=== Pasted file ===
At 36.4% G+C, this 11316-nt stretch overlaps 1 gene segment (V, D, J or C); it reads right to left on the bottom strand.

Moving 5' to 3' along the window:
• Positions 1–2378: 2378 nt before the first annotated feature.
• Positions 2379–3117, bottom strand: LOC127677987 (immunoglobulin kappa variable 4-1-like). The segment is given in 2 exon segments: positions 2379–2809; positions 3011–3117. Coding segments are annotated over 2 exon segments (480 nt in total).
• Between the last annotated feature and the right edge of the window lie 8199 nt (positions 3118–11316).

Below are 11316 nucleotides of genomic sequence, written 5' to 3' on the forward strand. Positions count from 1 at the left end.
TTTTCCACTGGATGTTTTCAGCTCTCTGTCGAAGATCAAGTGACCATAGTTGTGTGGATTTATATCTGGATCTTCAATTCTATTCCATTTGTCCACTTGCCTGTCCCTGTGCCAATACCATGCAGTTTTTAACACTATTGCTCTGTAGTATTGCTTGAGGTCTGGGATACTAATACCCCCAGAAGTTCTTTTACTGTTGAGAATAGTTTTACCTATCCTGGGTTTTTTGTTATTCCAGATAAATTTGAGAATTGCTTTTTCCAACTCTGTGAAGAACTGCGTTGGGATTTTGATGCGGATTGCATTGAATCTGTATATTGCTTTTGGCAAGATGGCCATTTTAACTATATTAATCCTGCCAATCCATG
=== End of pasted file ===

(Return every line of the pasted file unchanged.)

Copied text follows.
At 36.4% G+C, this 11316-nt stretch overlaps 1 gene segment (V, D, J or C); it reads right to left on the bottom strand.

Moving 5' to 3' along the window:
• Positions 1–2378: 2378 nt before the first annotated feature.
• Positions 2379–3117, bottom strand: LOC127677987 (immunoglobulin kappa variable 4-1-like). The segment is given in 2 exon segments: positions 2379–2809; positions 3011–3117. Coding segments are annotated over 2 exon segments (480 nt in total).
• Between the last annotated feature and the right edge of the window lie 8199 nt (positions 3118–11316).

Below are 11316 nucleotides of genomic sequence, written 5' to 3' on the forward strand. Positions count from 1 at the left end.
TTTTCCACTGGATGTTTTCAGCTCTCTGTCGAAGATCAAGTGACCATAGTTGTGTGGATTTATATCTGGATCTTCAATTCTATTCCATTTGTCCACTTGCCTGTCCCTGTGCCAATACCATGCAGTTTTTAACACTATTGCTCTGTAGTATTGCTTGAGGTCTGGGATACTAATACCCCCAGAAGTTCTTTTACTGTTGAGAATAGTTTTACCTATCCTGGGTTTTTTGTTATTCCAGATAAATTTGAGAATTGCTTTTTCCAACTCTGTGAAGAACTGCGTTGGGATTTTGATGCGGATTGCATTGAATCTGTATATTGCTTTTGGCAAGATGGCCATTTTAACTATATTAATCCTGCCAATCCATG